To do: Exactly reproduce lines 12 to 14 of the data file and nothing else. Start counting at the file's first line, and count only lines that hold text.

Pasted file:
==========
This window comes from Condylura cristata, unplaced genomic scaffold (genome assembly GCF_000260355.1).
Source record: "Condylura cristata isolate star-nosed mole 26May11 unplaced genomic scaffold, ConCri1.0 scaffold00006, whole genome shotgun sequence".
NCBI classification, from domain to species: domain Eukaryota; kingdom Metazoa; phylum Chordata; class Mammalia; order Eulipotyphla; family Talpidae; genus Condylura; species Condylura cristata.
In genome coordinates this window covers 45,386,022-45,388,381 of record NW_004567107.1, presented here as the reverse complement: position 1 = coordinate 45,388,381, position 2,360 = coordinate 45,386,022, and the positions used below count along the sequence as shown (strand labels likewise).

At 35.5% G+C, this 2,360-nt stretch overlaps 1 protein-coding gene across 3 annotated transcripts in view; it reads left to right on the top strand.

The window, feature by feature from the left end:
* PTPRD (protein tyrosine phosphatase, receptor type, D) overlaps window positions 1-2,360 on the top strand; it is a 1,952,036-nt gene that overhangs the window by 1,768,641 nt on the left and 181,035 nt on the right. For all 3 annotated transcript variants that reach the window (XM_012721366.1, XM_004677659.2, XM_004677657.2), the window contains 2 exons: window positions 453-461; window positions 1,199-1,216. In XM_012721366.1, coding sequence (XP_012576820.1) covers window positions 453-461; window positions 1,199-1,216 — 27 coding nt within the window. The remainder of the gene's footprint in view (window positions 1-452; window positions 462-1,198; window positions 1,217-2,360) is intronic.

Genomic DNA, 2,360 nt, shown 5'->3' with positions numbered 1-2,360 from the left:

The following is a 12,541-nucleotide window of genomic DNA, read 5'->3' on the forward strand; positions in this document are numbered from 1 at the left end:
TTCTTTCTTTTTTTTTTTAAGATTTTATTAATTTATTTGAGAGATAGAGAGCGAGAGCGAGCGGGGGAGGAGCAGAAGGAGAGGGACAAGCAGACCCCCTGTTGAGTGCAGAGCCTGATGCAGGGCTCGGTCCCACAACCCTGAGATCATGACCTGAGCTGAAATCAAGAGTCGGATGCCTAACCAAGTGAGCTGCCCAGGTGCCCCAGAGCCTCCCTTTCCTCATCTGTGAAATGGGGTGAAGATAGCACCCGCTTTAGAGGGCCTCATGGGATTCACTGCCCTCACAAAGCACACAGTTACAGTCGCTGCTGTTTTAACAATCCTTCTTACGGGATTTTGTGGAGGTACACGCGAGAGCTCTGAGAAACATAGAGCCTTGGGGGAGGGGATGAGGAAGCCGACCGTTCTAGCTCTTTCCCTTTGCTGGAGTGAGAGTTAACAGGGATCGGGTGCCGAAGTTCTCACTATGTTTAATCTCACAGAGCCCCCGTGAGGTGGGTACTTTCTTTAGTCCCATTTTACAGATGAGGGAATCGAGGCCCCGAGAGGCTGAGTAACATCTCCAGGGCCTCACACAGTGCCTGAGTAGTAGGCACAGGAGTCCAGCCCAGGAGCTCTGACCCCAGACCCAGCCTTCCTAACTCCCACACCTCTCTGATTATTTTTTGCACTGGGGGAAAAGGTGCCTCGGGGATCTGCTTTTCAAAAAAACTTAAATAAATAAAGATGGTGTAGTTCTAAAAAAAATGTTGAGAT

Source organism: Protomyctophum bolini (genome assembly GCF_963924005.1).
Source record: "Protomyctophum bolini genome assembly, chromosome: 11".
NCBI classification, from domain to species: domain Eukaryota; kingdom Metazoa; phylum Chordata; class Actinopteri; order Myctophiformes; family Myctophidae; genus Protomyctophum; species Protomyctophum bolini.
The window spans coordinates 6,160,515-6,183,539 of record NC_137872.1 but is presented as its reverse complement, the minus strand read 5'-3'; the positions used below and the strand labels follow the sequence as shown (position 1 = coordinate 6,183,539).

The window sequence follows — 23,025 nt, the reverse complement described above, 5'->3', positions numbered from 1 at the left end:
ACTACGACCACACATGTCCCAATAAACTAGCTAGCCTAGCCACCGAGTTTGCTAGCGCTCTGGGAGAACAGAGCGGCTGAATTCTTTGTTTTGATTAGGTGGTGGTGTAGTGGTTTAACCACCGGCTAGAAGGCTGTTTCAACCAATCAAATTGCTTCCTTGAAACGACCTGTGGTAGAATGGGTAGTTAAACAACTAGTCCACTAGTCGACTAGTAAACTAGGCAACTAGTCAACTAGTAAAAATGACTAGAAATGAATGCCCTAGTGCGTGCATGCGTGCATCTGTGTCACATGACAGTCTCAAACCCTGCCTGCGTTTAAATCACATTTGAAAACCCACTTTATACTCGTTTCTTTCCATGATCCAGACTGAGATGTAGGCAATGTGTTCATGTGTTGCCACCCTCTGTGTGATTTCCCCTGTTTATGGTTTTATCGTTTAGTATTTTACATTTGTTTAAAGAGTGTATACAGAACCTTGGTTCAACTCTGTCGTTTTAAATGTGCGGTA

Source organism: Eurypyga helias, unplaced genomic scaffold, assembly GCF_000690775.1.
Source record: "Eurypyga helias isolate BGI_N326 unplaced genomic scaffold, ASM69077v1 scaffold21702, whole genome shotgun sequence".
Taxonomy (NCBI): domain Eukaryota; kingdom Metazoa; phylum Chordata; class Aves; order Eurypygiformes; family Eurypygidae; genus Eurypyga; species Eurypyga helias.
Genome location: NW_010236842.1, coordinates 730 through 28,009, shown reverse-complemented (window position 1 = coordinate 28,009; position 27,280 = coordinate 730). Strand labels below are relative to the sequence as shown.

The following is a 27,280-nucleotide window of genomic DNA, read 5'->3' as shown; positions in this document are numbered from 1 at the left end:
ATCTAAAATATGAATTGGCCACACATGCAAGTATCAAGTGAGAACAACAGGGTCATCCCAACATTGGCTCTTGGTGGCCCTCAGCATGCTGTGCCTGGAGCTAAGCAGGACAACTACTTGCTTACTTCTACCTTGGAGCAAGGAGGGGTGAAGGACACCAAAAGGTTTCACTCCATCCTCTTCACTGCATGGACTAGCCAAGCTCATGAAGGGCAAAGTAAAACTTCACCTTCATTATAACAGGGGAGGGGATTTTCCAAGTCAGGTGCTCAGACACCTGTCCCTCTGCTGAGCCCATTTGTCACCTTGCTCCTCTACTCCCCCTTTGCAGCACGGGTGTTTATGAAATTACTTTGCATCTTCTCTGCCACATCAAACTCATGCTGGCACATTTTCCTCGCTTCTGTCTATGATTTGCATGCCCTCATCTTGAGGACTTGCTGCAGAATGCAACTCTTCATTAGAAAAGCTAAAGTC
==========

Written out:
Source record: "Protomyctophum bolini genome assembly, chromosome: 11".
NCBI classification, from domain to species: domain Eukaryota; kingdom Metazoa; phylum Chordata; class Actinopteri; order Myctophiformes; family Myctophidae; genus Protomyctophum; species Protomyctophum bolini.
The window spans coordinates 6,160,515-6,183,539 of record NC_137872.1 but is presented as its reverse complement, the minus strand read 5'-3'; the positions used below and the strand labels follow the sequence as shown (position 1 = coordinate 6,183,539).